Rumblings in Europe that consumers wont accept bio-engineered US soybeans in their food products arent worrying US farmers at all. In fact they cant wait to increase their acreage of bio-engineered crop, as Illinois-based commentator
Alan Guebert reports
AS the warm October sun washes over the rust-coloured, weed-free field, a red combine chews through dozens of straight rows of soybeans. Dust pours from the rear of the machine as common-looking soybeans pour into the combines grain hopper.
But these are not common soybeans. These soybeans are part of the first commercially produced Roundup-Ready soybeans in the US. In fact, all across the American Middle West, thousands of farmers are harvesting similar bio-engineered soybeans.
And bio-engineered maize. And, in the American south, bio-engineered cotton, too. Early harvest results suggest the biotech-produced corn, soybean and cotton yields are as good as – and in some instances, much better than – traditional seeds.
Because of that, the chief question now facing many farmers is not whether Europe and other US commodity-buying nations will allow these biotech crops into their food chain.
Instead, the main question these producers have is far more local: How can I get my hands on more of these biotech seeds next year?
Call it old fashioned American arrogance, but few US farmers who grew genetically altered crops this year worry about threatened restrictions, consumer rebellions or foreign processors boycotting their goods.
"Ive already ordered enough Roundup soybeans to plant about 160ha (400 acres) next year," notes Robert Kiecker, a farmer who grows 1200ha (3000 acres) of maize, soybeans and sugar beet in Minnesota. "I hope I can get it all."
Its a big step for Kiecker and his partner sons, who did plant biotech corn this year, but not Roundup-Ready soybeans. Watching the neighbours bio-beans this past season proved to the farming family they were ready for Roundup-Ready.
"The way we figure, the new beans may not save us any production costs, reckons Kiecker, because the seed will cost us about $8/acre and spraying Roundup costs about $24/acre.
"By using Roundup as our principal weed herbicide, though, we can plant sugar beet after beans with chemical carryover while probably getting better weed control in the beans too. To us, thats a plus."
Does he worry about European calls to keep genetically altered beans separate from his traditional beans?
"Not really," Kiecker confesses. "Japan and Canada, our two biggest commodity buyers, do not require us to keep the beans separate. Somebody will buy them, right?
That pragmatic approach is not the stance taken by the United States Department of Agriculture. If the biotech seed leads to an international food fight, USDA seems very willing to fight, if not for transgenic crops, then for the principle.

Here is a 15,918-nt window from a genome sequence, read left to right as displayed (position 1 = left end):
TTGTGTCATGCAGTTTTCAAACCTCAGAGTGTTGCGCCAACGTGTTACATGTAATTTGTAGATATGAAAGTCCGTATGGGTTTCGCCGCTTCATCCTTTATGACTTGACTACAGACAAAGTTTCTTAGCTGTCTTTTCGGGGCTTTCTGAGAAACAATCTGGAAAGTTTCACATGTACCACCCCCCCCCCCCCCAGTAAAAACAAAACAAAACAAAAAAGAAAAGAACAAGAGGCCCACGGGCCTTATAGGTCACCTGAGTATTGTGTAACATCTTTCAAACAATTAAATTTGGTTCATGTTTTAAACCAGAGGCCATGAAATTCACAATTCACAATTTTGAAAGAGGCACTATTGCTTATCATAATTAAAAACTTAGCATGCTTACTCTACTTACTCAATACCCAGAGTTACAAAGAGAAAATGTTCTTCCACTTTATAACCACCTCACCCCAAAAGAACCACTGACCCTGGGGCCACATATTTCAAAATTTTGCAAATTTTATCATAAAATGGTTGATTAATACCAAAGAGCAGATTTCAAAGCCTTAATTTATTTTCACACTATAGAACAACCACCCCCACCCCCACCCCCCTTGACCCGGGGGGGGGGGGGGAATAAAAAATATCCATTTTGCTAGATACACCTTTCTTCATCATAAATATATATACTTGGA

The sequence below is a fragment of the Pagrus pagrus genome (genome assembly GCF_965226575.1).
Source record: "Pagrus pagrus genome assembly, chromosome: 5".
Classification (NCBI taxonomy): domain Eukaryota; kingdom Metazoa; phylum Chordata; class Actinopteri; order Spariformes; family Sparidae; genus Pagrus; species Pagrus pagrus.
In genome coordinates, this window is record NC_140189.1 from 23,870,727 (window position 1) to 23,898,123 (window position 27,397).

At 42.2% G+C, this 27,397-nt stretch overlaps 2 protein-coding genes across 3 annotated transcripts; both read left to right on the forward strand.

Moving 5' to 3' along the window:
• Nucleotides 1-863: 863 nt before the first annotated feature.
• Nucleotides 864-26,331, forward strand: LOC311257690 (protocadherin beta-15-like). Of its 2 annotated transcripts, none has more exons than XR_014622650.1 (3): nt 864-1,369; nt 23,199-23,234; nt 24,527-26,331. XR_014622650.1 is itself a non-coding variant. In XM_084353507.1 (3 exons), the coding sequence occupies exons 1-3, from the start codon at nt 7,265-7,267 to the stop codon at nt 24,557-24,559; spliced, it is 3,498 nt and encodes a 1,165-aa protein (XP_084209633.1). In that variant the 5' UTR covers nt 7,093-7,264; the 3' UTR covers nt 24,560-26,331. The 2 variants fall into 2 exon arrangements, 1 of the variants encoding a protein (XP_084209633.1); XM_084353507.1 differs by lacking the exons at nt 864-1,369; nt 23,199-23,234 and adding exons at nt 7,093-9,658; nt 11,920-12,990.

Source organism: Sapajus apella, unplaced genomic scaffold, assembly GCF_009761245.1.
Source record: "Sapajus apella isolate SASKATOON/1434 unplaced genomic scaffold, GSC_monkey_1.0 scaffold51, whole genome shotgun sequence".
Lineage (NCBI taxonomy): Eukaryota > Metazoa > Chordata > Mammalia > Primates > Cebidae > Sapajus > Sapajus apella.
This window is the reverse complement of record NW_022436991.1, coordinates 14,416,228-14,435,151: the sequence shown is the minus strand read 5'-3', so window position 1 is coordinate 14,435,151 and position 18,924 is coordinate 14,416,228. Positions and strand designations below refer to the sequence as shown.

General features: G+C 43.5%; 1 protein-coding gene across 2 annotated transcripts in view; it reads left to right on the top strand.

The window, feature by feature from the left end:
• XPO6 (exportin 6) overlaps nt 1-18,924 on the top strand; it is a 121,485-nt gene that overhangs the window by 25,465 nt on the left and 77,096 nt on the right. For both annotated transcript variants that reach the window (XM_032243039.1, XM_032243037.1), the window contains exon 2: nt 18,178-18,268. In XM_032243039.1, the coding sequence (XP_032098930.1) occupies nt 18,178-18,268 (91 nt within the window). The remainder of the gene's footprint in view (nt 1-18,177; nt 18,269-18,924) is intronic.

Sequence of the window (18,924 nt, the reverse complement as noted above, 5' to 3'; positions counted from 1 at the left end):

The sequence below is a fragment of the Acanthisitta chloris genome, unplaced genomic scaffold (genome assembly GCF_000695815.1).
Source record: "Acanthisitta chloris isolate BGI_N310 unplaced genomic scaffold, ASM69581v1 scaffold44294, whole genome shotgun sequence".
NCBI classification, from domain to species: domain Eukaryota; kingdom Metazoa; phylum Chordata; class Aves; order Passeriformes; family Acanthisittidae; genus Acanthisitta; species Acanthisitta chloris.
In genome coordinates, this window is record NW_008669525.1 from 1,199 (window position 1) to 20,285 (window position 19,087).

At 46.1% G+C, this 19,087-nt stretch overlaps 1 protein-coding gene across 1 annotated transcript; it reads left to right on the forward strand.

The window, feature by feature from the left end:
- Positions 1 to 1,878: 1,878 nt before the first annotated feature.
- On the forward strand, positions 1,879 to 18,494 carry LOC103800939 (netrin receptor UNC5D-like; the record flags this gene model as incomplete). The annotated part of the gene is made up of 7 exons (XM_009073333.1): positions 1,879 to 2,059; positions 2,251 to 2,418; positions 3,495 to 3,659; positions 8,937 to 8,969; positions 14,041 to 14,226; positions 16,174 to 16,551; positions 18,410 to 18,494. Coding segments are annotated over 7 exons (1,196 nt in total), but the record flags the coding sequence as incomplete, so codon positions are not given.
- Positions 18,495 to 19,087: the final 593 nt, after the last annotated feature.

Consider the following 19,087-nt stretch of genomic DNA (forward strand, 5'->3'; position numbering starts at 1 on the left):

"Most analysts in the biotech field see two competing concerns with these biotech varieties," explains George Frisvold, an economist with USDAs commercial ag division. "First there is the consumer side. Are the new crops different from the traditional crops? The scientists say no.
"The other concern is on the production side," Frisvold continues. "Do these new seeds mean lower costs of production and higher yields for American farmers? If so, then competing farmers around the world may feel threatened by this technology."
While both concerns may be valid, he notes, "The second is used to reinforce the first and thus we see non-tariff barriers imposed on US transgenic crops in the name of consumer protection in several countries."
A much better approach, believes Frisvold, "would be science-based decisions, then enforcement of current multilateral trade agreements. The US is pursuing this course."
Kathryn De Remer, an official with USDAs Foreign Agricultural Service, is more direct. "Many branches of the US government – the Environmental Prot- ection Agency, the Food and Drug Administration, USDA, to name a few – view some of these major biotech crop issues as cut-and-dried.
"What that means is that if science says there is no difference between transgenic crops and traditional crops, then the rest of the world should accept the fact that there is no difference," DeRemer notes.
"If, when given the choice," she states, "consumers choose not to buy products made from transgenic crops, fine. But they should be given the choice. Non-tariff barriers should not be erected to limit choices."
If US farm trade officials sound defensive, it is only because they are. Presently, the EU and the US are squaring up before the World Trade Organisations Dispute Resolution Panel over the EUs stand to not allow imports of hormone-fed US beef. The panel ruling on that issue, guesses DeRemer, may set the precedent for future use of American transgenic crops in Europe and elsewhere.
Back in the US, however, farmers like Kiecker are sorting through this years crop results to formulate planting plans for 1997. They seem unaffected by the potential trade war brewing. "Ah, theyll all figure it out in the end, dont you think?" Kiecker asks somewhat hopefully.
Perhaps, but global seed companies are proceeding as if the consumer and trade problems posed by transgenic crops are resolved already. More than 65 seed companies will offer enough transgenic soybean seed to plant 4m hectares (10m acres) or 15% of the US soybean crop next year.